Initiatives like the Commercial Building Initiative (CBI) by the U. S. Department of Energy also present opportunities to apply building performance data. The CBI’s goal of advancing energy efficient technology is one that would be greatly enhanced by quantifiable information that reflects the performance of different strategies and technologies. With this information, industry leaders can ensure that the most effective technologies are being used and that those in development are meeting industry standards.


The funding issues that face CBECS present a significant challenge to the collection of building data performance. Though players like the USGBC and organizations in the private sector may begin to lead the charge in data collection, it is still important to set a baseline in the short-term for the development of codes and standards.

Another potential challenge is accurately quantifying the impact of occupant behavior on energy efficiency. Though a building may be designed to the correct specifications, occupant behavior can be difficult to predict and often leads to discrepancies between the expected energy use (derived from energy modeling during the design process) and post-occupancy energy use. Technologies likesmart meters and building management systems are making the collection of data more accurate and accessible to building occupants. Features like performance dashboards, which display real-time energy usage, are proving to have a positive impact on occupant behavior. These technologies can help us understand and quantify how different factors influence occupant behavior. These insights could eventually lead to design elements that promote more efficient behavior.

Green buildings have seen tremendous growth in the past decade, but for progress to continue, it is crucial that we have an accurate understanding of their impact on the environment. The collection of building performance data will help to ensure we use the most effective sustainable building strategies, and that building codes and standards properly address energy efficiency today and in the future.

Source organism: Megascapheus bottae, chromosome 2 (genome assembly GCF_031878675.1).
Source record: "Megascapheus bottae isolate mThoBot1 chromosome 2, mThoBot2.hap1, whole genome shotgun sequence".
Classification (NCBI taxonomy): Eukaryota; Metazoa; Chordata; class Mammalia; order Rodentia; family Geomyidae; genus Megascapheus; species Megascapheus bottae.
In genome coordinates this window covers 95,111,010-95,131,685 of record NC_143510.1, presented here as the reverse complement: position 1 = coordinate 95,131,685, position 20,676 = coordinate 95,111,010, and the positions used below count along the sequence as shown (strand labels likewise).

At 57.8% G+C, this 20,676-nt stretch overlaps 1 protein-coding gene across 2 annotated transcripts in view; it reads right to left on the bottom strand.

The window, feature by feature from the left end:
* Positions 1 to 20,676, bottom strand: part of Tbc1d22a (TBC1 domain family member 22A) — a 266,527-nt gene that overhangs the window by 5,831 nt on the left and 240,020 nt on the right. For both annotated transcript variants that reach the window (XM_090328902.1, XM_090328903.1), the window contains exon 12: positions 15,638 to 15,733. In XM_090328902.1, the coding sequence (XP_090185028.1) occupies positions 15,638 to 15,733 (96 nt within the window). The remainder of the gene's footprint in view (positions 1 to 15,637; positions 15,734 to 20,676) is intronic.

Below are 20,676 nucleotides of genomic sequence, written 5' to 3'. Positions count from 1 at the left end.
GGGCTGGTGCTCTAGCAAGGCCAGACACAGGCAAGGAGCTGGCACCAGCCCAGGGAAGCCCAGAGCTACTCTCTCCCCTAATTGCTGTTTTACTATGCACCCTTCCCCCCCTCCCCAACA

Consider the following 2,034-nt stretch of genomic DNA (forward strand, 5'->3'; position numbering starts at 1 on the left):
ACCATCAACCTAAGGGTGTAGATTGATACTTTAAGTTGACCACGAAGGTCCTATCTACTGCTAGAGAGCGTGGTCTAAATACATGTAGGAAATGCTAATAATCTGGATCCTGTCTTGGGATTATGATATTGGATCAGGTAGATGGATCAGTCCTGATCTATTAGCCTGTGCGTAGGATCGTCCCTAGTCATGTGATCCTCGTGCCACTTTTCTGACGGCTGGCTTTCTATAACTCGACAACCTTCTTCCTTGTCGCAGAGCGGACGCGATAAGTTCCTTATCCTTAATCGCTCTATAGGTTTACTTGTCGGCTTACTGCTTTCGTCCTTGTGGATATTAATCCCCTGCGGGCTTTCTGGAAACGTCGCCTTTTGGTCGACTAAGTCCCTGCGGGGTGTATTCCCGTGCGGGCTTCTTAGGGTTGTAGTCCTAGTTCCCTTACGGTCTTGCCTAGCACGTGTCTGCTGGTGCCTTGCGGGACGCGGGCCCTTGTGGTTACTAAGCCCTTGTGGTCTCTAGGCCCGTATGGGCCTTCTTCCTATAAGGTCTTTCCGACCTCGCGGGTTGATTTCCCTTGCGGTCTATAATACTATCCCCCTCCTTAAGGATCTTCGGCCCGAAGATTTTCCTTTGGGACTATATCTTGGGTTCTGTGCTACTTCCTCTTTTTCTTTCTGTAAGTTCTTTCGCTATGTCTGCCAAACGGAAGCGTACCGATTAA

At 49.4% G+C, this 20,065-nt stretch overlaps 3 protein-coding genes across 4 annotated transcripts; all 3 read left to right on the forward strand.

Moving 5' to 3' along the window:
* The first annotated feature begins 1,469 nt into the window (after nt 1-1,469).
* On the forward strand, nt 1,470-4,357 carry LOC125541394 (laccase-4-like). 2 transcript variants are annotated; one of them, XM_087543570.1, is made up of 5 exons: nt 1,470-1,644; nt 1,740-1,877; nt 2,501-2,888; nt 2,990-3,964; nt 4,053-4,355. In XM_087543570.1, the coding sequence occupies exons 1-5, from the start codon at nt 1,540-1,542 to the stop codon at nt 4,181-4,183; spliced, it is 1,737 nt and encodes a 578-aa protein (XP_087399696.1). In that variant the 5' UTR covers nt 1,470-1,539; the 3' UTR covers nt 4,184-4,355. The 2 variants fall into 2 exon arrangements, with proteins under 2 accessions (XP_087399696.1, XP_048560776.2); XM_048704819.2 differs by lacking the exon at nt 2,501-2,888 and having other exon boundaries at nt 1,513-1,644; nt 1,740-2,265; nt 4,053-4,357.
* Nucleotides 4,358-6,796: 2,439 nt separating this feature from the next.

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Becoming Great Ancestors: How We Can Protect Future Generations

By Leah Baines

Today, Nourishing the Planet highlights a talk by Carolyn Raffensperger, executive director of the Science and Environmental Health Network, about how our society can become great ancestors by protecting future generations from pollution and a toxic environment.
In a presentation she gave in January at TEDxMaui, “Becoming Great Ancestors,” Raffensperger discusses the importance of the precautionary principle, which is the idea that if there is any risk involved in making a major decision, you should instead seek out the best alternative and choose that. She relates this principle to the Iroquois Confederacy’s “Seven-Generation Rule,” which states that before making a wise decision, consider the impact it will have in seven generations.

Raffensperger’s presentation is inspired by her work with an abandoned mine near the Arctic Circle, after calculating that its 237,000 tons of arsenic trioxide pollution will negatively affect the next 10,000 generations. She calls for the designation of “legal guardians of future generations” that will “audit” current actions and decisions as to how they will affect the future. “Imagine if future generations actually had rights,” she says. “They have the right to be born without being polluted.” Furthermore, “if we take care of future generations, we are likely to take care of this generation.”

Click here to watch Raffensperger’s talk.

To purchase State of the World 2011: Innovations that Nourish the Planet please click HERE. And to watch the one-minute book trailer, click HERE.

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Are Biofuels the Answer to America’s Energy Challenges?

Last summer, President Obama announced that the U.S. Department of Agriculture, Energy and Navy would invest up to $510 million in order to spur the biofuels industry and enhance U.S. energy security. As a result of government support through tax breaks and subsidies, both ethanol and biodiesel have been successfully integrated into the U.S. energy market. However, while biofuels are generally perceived as more “sustainable” than regular gasoline, controversy remains over the environmental costs of their production, as well as their impact on food prices.

Ethanol stored in Brazil: Raízen, the featured facility, will produce 2 billion litres of ethanol a year (Photo via Flickr, by Shell).